There are more than 200 islands in the Med, yet 90 per cent of tourists stay on just 10 per cent of them. We’ve rounded up six lesser-known isles worth seeking out if you’re looking for a little peace and quiet.
Boat at sunset by Luca Volpi. CC BY-SA 2.0.
Closer to Tunisia than Italy, this tiny volcanic island is said to produce the world’s best capers as well as a unique sweet wine called Passito. A favourite celebrity escape – Giorgio Armani has his own dammuso (typical Pantescan domed stone villa) here – pretty Pantelleria remains a quiet, fashionable retreat delightfully void of mass tourism.
- Get there: There are daily flight connections from several Italian airports and a daily hydrofoil (2.5hrs) and overnight ferry (around 7hrs) from Trapani, Sicily.
- Where to stay: There are several cheap, clean hotels in the main town (try Mursia - mursiahotel.it) but it’s highly recommended to splash out on your own dammuso (solopantelleria.it).
- What to do: Join locals wallowing in the acquacalda (hot spring) at the Gadir harbour, eat your weight in eggplant caponata (stew) and test your fitness by exploring the island by mountain bike.
Known as Tenedos before Turkish independence, this little-known Aegean outpost is a favourite retreat among Istanbul’s chic set – famed architect Resit Soley runs a state-of-the-art winery here. Tranquil and hassle-free, bougainvillea-shaded Bozcaada is the perfect place to sip a Turkish coffee on a cobbled street and lose all sense of time.
- Get there: There are several daily ferries from mainland Geyikli to Bozcaada (35mins).
- Where to stay: There’s a terrific selection of cute boutique hotels, designer pansiyons and vineyard accommodations scattered across the island. For more information try en.bozcaadarehberi.com.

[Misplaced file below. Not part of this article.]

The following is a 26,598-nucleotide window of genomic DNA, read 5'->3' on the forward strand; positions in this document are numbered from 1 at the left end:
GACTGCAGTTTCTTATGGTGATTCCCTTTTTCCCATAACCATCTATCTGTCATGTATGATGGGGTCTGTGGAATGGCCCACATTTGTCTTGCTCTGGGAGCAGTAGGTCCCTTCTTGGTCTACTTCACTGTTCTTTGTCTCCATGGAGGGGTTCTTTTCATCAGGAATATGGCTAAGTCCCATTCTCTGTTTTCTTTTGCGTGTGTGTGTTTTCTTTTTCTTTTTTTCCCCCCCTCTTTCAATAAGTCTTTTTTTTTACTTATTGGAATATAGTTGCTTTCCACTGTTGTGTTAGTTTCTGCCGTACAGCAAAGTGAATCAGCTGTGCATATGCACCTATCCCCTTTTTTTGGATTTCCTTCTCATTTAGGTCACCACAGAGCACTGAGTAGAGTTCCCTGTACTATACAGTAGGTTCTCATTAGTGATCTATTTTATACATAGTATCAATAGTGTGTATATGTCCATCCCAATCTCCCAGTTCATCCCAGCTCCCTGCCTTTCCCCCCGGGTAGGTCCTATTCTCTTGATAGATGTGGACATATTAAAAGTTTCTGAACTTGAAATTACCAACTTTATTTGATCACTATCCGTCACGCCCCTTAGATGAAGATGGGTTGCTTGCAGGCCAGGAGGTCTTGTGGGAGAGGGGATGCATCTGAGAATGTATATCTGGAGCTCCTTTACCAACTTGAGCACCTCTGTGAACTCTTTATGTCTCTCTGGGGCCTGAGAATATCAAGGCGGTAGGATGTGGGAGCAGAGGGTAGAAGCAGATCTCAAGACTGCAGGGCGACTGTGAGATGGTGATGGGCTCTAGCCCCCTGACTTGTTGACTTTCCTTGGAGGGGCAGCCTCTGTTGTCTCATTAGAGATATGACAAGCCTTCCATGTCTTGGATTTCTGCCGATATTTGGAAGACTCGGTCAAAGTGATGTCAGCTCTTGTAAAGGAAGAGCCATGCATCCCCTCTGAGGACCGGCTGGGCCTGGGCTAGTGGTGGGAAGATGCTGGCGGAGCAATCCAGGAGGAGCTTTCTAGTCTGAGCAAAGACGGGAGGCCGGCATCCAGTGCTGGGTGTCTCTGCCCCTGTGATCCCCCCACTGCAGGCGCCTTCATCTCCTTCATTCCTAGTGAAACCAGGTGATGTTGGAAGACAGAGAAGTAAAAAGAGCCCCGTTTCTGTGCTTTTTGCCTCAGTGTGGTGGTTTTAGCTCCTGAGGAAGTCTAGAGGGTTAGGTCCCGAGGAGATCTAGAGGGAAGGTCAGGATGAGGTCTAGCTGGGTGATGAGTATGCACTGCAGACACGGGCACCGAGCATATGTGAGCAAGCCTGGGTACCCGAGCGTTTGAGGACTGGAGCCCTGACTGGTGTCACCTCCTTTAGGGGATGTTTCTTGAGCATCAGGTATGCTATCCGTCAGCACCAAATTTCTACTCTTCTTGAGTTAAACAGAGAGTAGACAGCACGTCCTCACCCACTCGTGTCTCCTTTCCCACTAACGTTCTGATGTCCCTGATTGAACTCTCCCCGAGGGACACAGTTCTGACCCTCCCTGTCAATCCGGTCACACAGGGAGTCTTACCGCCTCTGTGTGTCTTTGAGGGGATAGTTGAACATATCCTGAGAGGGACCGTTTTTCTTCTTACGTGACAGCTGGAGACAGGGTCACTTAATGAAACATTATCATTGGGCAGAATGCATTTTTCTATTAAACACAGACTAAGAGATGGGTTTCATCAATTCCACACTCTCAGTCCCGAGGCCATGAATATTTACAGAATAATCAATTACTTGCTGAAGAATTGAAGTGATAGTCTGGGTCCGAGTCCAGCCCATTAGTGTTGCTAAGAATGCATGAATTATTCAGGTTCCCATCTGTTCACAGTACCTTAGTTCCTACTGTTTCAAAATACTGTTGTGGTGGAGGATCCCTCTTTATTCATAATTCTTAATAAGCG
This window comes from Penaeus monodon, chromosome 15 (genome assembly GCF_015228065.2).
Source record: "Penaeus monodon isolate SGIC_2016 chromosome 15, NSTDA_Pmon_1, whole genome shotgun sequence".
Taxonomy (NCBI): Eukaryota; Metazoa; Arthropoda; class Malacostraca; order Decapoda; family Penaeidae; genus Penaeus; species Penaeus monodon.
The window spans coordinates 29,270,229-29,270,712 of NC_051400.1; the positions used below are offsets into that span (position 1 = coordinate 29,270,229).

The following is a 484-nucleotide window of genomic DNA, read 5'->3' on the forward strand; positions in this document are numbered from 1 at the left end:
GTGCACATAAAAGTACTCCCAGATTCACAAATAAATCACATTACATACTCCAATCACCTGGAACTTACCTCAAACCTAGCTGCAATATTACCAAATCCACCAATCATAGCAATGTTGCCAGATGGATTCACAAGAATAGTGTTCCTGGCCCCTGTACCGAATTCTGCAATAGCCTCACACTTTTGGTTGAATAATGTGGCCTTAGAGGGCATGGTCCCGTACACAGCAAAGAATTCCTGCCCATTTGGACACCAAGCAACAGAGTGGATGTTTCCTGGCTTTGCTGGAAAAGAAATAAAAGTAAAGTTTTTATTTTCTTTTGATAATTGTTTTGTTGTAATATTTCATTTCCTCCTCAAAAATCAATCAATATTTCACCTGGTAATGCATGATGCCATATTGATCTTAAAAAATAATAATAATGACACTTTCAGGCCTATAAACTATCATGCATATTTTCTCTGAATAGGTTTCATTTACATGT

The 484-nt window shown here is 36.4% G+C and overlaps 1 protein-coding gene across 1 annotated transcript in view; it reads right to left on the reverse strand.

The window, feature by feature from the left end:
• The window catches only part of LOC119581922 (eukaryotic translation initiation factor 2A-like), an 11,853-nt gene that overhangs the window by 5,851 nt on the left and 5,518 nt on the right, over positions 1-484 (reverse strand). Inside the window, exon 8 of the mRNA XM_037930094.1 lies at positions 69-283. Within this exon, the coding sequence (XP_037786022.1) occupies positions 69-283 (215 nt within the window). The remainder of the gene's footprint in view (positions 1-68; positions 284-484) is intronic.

- What to do: Bask on pebble beaches and explore the amazingly preserved Bozcaada Castle by day then linger over mezze platters and trapeze between local wine bars by night. Bring more books than you think you’ll need.
Isla Vis by Mario Fajt. CC BY 2.0.
The furthest inhabited island from mainland Croatia, Vis was a military preserve until 1989, which has helped the island to retain its old world charm. Vis Town’s small marina does get a bit of yacht traffic at the height of summer, but it’s still relatively peaceful here, especially in the Old Town, reached by a scenic seaside promenade from the main centre. For more seclusion, head across the island to Komiza, one of the prettiest towns in the Adriatic.
- Get there: Several daily car ferries (around 2hrs) and hydrofoils (75mins) connect to Vis Town from mainland Split. A bus meets the ferry to transport passengers to Komiza. There’s also a catamaran connection between Vis and Hvar.
- Where to stay: There are a couple of hotels in Vis Town (try Hotel Taramis - hotelvis.com) but it’s nicer to opt for your own apartment (croatianvillas.com).
- What to do: Rent a scooter to explore some of the stunning beach coves that punctuate the coastline, and consider taking a boat trip to the Blue Grotto, a cave on nearby Bisevo Island which glows aquamarine in certain light. There are also more than a dozen wreck dives in the area, and the local wine – both red and white – is very drinkable.